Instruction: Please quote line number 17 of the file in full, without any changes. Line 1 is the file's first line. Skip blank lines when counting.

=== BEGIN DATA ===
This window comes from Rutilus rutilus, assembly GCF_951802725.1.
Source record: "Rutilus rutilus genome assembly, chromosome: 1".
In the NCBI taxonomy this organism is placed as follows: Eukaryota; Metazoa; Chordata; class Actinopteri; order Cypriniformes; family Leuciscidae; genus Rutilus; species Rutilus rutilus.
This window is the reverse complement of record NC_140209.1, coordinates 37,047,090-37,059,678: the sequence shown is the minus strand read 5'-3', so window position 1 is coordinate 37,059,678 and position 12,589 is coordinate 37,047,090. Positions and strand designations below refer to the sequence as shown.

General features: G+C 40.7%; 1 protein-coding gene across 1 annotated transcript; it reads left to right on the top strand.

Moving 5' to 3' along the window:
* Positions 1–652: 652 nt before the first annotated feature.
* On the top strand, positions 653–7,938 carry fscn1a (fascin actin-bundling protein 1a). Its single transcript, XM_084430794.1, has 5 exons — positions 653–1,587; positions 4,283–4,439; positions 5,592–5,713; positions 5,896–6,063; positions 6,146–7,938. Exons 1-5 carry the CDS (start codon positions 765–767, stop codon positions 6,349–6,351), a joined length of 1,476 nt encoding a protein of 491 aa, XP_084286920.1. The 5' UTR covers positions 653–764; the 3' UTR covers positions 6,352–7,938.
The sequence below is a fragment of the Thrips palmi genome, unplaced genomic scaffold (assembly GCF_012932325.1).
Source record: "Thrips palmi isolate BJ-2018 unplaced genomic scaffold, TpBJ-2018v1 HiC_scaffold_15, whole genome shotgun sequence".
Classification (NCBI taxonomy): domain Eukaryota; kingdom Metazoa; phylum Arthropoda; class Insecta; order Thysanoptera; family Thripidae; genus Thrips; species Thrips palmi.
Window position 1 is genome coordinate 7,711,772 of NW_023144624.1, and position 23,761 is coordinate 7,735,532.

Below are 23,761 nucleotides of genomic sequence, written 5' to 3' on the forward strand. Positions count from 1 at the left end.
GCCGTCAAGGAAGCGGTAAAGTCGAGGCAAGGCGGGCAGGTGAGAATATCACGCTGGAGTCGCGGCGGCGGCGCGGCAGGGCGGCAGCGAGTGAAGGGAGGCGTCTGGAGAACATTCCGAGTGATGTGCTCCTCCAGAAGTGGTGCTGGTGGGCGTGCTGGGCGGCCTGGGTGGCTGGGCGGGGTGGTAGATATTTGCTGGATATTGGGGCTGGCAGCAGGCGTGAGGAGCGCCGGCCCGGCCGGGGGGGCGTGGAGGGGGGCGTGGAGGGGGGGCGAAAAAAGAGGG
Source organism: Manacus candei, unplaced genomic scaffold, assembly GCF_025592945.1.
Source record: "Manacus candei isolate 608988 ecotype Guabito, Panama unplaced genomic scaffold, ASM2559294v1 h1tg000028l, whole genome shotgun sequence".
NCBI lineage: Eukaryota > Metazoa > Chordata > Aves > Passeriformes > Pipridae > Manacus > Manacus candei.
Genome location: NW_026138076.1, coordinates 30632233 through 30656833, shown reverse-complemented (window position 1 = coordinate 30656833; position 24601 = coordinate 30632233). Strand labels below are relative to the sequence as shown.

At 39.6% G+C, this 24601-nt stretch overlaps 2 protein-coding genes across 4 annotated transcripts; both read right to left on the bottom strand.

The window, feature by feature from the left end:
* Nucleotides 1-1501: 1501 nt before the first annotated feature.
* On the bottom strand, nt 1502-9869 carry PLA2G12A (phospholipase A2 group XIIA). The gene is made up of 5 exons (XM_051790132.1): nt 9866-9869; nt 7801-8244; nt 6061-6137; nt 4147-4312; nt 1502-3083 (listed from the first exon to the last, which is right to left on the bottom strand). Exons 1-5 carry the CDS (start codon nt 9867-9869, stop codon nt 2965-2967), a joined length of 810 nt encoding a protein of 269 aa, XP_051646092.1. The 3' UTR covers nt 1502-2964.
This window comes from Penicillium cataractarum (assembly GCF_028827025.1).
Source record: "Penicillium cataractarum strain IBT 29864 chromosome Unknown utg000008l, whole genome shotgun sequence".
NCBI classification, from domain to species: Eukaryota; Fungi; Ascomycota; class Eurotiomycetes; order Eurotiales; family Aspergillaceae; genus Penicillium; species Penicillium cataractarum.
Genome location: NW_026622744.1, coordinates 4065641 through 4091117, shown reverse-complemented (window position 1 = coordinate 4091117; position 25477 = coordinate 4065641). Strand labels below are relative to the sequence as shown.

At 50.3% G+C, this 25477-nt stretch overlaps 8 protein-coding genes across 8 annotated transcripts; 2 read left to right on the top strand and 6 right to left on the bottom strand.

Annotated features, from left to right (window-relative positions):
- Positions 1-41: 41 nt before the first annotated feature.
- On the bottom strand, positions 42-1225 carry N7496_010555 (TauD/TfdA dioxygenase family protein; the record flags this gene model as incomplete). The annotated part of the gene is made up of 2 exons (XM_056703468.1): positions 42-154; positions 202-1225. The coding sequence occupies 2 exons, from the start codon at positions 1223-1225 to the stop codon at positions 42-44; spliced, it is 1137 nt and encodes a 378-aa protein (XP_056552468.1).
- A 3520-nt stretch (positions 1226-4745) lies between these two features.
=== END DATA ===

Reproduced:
NCBI lineage: Eukaryota > Metazoa > Chordata > Aves > Passeriformes > Pipridae > Manacus > Manacus candei.